Book Review: POD

POD by Stephen Wallenfels. 2012. 9781937007430. Gr 7-12.

An alien invasion story that doesn’t focus on the aliens?  You might say that would be a bland idea for a book, but in Stephen Wallenfels’ new book, POD, the aliens take a back seat to the plight of the humans trying to survive the invasion. The result is a tense and harrowing tale that is completely riveting.

POD centers on two main characters in different locations:

  • Josh, a typical teenage boy in Washington whose usual worries are about chemistry midterms and his girlfriend.
  • Megs, a 12-year old girl in Los Angeles who has led a more difficult life, with her mom having left an abusive relationship, embarking on a cross-country trip to escape her boyfriend.  They have little money left, and a whole lot of uncertainty in their future.

The action starts fast, and the narrative is told in chapters alternating between their individual situations.  A violent, ear-shattering screech is the first sign that something is terribly wrong.  People soon see that hundreds of spinning black spheres hover over the Earth, as far as they can see.  Josh names them PODs, in the following passage:

“I call them PODs, short for Pearls of Death.  They’re pearls because they remind me of a pair of dangly earrings I bought Mom for Christmas last year.  Each earring had a single pearl—round, smooth, and inky black.  They weren’t very big, but if you looked at them just right, they seemed to shine with a mysterious, translucent light.”

Josh comes up with that description shortly after witnessing the power of the PODs.  Looking out his window, he realizes that the aliens are “deleting” anyone who ventures out of their house.  In a blinding flash of light, he sees a neighborhood girl disappear before his eyes.

It becomes painfully obvious that all of humankind is now confined to their homes, or whatever shelter they happen to be occupying at the time of the invasion.  For Megs, this happens to be a parking garage adjacent to a hotel.  Since they didn’t have any money, her mom has gone off on a dubious job interview, and instructs Megs not to leave the car.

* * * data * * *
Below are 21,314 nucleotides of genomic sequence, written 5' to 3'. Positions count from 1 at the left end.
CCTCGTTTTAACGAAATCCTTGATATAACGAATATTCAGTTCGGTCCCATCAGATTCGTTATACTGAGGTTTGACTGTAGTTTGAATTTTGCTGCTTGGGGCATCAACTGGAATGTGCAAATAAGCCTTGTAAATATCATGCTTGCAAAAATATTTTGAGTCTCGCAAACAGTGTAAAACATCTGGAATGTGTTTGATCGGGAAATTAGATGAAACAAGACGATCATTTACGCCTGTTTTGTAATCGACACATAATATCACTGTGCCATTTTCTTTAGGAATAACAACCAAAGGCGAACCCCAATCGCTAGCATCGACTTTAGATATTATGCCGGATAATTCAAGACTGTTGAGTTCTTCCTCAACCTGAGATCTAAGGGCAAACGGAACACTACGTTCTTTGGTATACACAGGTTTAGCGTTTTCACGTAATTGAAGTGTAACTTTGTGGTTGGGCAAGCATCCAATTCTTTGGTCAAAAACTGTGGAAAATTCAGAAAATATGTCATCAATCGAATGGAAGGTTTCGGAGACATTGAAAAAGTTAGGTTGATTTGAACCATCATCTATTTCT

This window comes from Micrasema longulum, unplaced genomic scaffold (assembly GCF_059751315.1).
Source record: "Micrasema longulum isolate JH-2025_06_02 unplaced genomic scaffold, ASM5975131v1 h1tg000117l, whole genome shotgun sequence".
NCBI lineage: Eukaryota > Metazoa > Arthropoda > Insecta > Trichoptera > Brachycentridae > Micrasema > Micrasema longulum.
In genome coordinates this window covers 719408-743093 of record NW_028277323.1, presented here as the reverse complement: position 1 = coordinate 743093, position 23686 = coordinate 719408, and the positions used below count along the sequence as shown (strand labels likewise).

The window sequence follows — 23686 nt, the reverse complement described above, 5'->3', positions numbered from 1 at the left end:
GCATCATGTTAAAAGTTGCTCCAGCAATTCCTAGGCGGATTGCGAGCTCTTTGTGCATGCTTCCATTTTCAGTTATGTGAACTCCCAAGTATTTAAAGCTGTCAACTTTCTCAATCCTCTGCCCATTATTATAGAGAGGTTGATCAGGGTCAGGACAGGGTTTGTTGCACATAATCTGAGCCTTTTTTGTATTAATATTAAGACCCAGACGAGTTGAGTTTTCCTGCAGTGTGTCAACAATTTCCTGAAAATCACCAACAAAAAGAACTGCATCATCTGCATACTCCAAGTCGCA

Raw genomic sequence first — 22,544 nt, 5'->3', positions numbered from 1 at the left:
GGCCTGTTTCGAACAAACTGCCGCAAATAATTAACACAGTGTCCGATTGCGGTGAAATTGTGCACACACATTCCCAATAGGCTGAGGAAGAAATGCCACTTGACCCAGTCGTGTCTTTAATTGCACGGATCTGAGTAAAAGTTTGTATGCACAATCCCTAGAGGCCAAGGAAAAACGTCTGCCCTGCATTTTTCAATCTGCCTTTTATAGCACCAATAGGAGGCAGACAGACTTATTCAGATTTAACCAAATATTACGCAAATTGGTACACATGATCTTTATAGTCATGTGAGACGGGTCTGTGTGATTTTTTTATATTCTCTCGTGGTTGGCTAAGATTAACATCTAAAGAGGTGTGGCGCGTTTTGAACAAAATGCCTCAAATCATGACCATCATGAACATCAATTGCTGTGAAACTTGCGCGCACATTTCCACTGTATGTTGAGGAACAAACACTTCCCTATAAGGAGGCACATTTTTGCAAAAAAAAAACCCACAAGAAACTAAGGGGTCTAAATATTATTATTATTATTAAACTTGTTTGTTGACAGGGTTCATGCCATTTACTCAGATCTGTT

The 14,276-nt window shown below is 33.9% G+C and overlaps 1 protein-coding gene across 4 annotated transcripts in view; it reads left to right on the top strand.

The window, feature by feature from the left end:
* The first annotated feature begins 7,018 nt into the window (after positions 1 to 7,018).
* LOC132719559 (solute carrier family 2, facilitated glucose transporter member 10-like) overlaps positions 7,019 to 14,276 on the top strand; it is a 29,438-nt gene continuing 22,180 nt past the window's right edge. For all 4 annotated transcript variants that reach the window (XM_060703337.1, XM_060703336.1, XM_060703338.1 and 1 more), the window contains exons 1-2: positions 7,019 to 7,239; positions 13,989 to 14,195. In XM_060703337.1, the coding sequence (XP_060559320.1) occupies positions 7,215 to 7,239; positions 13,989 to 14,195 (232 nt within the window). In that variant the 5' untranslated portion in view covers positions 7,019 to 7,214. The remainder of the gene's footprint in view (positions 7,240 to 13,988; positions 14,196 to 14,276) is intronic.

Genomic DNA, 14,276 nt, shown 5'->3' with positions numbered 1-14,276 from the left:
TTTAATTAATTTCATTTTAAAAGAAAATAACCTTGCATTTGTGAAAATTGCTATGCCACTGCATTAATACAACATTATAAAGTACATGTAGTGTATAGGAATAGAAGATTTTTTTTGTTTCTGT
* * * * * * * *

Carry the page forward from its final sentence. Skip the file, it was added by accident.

Josh is trapped inside his house with his protective father, as his mother had left for a business trip prior to the invasion.  Although Josh initially doesn’t take the situation very seriously, his father immediately begins formulating a survival plan, charting the POD numbers and rationing food and water.

The story quickly becomes one of survival, resourcefulness, and sacrifice.  Megs has to dodge and outsmart opportunistic thugs who take over the parking ramp and hotel, and who control the food and water supply.  Josh deals with his own issues of diminishing resources, often sharing with his father a meal of powdered milk and a can of beans.  The aliens also knock out all electronics, so the isolation becomes even greater, and Josh and his dad are forced to use candles for light and board games for entertainment.

Alien invasion is obviously not a new phenomenon in the science fiction genre.  In books, movies, and other entertainment, it has played a prominent role in the genre. From H.G. Wells’ War of the Worlds (1898) to Hollywood’s Independence Day (1996), alien invasions have enthralled us.  Wallenfels’ POD puts a new spin on the scenario, and focuses on the spirit of, and relationships between, people as they struggle to survive.  So, as long as you aren’t expecting Will Smith to show up and kick the aliens back to where they came, I think you will really enjoy this book!

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